Wildkat review by Epiphone

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  • Features: 8
  • Sound: 10
  • Action, Fit & Finish: 9
  • Reliability & Durability: 8
  • Overall Impression: 9
  • Reviewer's score: 8.8 Superb
  • Users' score: 8.4 (95 votes)
Epiphone: Wildkat

Price paid: $ 324

Purchased from: Guitar Center

Features — 8
When you first look at the Wildkat, it shows a lot. It has 2 P-90 pickups that sound perfect, with a 3-way selector switch that you would see on a Les Paul or an SG. It has 2 volume controls for each pickup, a master tone, and a master volume on the cutaway, which is the greatest. The body is a single-cutaway, so there is a decent amount of access to those top frets. The body is not exactly a true hollow body or a semi-hollow. When you look in the F-holes, you can see there is a block underneath the bridge, but the rest is hollowed out. The body is thicker than an ES-335 and about as big as a Les Paul with a little weight. The bridge is a tune-o-matic with a Bigsby. I've heard people complain about the Bigsby, but I can go wild on the strings with it and they stay in tune. The handle is a little stiff, but I like it personally. The neck is a Slim-taper profile, which is relaxing and I've grown accustomed to it. The tuners are Grovers. The whole thing, except for the top and fretboard is mahogany if I remember right. And it sounds like it too. The top is flame maple, although maybe not quite the grade they have on Les Pauls, but it is like the Fender acoustics. The fretboard is rosewood with dot fret markings. The default strings are D'Addario 10-46's.

Sound — 10
Normally, I play a jazz or blues style. I also do worship band. This guitar can easily grab these tones and completely own them. You can honestly go as far as some metal on it before the feedback problems become too much. It can sound like a Casino, Telecaster, or a rolled-off Strat. If you stretch a little, you can get a Gretsch or ES sound. The clean tones that the guitar produces are amazing. Our guitar player in the jazz band loved it instantly just based on sound. I play on a Fender Mustang or Princeton and add effects either by amp or by the one overdrive pedal I made from the overdrive circuit from a Marshall Bluesbreaker. The sound is full and pretty close to the acoustic sound. The Bigsby is definitely a nice touch to it. Texas dirt also sounds great on this guitar. Also, it's great to play in a bed room, because it's loud enough without an amp to play acoustically for practice or for relaxation.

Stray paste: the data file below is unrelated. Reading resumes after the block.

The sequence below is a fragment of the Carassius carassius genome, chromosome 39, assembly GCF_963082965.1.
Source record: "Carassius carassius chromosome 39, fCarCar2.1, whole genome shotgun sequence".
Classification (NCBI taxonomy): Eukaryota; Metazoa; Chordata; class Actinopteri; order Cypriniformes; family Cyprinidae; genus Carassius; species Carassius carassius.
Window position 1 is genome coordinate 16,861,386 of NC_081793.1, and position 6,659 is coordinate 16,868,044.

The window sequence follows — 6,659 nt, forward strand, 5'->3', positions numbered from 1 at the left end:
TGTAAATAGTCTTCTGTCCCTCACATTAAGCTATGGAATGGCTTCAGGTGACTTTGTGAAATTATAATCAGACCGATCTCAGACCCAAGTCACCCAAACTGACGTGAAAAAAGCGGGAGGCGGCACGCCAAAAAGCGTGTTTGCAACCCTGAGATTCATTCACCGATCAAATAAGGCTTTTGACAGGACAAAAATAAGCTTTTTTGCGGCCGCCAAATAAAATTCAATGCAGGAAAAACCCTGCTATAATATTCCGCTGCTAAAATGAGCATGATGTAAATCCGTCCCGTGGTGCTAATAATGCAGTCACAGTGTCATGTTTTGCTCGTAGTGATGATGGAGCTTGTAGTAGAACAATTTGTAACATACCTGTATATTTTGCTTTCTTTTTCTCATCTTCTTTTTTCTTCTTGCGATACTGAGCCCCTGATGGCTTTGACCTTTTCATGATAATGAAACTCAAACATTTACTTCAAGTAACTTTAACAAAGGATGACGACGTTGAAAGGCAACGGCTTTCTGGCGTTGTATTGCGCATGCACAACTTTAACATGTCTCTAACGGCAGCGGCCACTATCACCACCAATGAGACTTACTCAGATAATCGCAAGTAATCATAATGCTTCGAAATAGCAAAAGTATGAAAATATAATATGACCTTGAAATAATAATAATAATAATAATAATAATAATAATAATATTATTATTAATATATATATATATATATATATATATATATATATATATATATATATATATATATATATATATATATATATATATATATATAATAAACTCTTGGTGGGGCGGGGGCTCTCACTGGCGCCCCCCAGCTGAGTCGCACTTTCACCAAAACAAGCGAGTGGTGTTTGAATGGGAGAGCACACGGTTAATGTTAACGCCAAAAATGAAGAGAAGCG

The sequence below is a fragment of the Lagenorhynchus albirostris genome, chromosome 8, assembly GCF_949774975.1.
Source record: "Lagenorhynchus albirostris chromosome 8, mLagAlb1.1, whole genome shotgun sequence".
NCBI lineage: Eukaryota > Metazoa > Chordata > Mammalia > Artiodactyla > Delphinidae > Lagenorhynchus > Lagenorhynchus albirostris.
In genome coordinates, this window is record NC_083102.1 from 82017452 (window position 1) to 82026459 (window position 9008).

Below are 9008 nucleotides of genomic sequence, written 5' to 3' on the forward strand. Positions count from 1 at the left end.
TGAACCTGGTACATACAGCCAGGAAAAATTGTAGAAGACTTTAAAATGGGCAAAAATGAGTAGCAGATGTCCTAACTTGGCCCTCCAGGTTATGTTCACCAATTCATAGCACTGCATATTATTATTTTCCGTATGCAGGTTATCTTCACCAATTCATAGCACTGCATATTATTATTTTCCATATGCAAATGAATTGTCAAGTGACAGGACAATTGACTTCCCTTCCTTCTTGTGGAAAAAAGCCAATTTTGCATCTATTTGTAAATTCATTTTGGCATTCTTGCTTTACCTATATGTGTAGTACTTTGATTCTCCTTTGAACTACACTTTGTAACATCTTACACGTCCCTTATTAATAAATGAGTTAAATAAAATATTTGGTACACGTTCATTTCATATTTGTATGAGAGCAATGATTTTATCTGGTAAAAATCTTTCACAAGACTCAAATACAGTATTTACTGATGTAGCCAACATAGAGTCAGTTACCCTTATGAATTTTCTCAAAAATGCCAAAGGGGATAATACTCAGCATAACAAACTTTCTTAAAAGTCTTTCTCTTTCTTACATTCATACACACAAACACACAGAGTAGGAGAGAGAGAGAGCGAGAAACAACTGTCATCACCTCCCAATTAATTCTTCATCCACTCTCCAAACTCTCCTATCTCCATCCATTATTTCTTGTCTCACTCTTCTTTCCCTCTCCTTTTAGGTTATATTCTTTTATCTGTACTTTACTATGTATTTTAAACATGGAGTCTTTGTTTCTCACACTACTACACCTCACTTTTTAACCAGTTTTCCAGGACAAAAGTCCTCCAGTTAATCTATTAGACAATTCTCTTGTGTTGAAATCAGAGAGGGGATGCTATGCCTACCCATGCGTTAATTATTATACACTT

Action, Fit & Finish — 9
The guitar was very well made. There are a few flaws in the paint job is you look close, but that's it. The action is a little low, which threw me off, but I like it. And it has a Tune-o-matic bridge, so you can fix that if you want. The wine red finish with cream binding is beautiful and classy-looking. The intonation is very good. The truss rod rattled for a day or two, but stopped. The fretboard looks a little faded, but that's how it came, and I personally like it. One of the other guitars at the store had some warping in the neck, but I figured that was because of how they were storing that one. Could be wrong.

Reliability & Durability — 8
This guitar is great for worship band, jazz combos or jamming with friends. Great studio guitar. Outside, as with most hollow bodies, the tuning gets a little off. But it's perfect for a streetside gig. As long as you're not competing with a jet for volume, you should be fine. The strap buttons are actually better than a Les Paul's, in my opinion. This guitar is super reliable thus far, and is always like a rock. As long as you treat her right, she'll be there every night. The pickups are oxidizing already after several months and same with the Bigsby handle. You may be able to treat that, but it's not noticeable. The paint is solid and the frets seem to be too. The binding on the neck doesn't show any signs of wear and neither do the tuners.

Overall Impression — 9
For jazz, blues, worship, rock, country, and maybe some indie-type stuff, this guitar can nail it. The value is incredible (I think I bought the guitar for the price of the materials) and it's worth every penny. I've been playing for a few years, after adding guitar to saxophone, but I can keep up with guys who've been playing longer. The other guitar I have is an Epiphone Les Paul (100, but there's not much difference in anything), but that would be comparing apple to oranges. They are both two great guitars. If someone stole it, I'd be ticked, because I'm used to the nuances of this particular guitar, but I'd go out and get a new one in a heartbeat. Definitely a good first hollowbody, if not good first electric. The fact that it's such a unique guitar makes it hard to compare, but I'll put it up against a Gretsch, Casino, Les Paul w/ P-90s, or one of the Casters any day. It's mostly in the player, but it's great to practice with anywhere. The guitar is mysteriously heavy, but I'll take that for the tone it gives. What I want to try with it is a Lester G pedal. Maybe it would sound cool. Everyone I've let play on it so far has liked it, and it's been an eye-catcher wherever it goes. Not as attached to it as my saxophone, but it's close. Go out and at least try one. If you don't like it, that's alright, it's your preference. If you do, buy it. It's 100% worth it.

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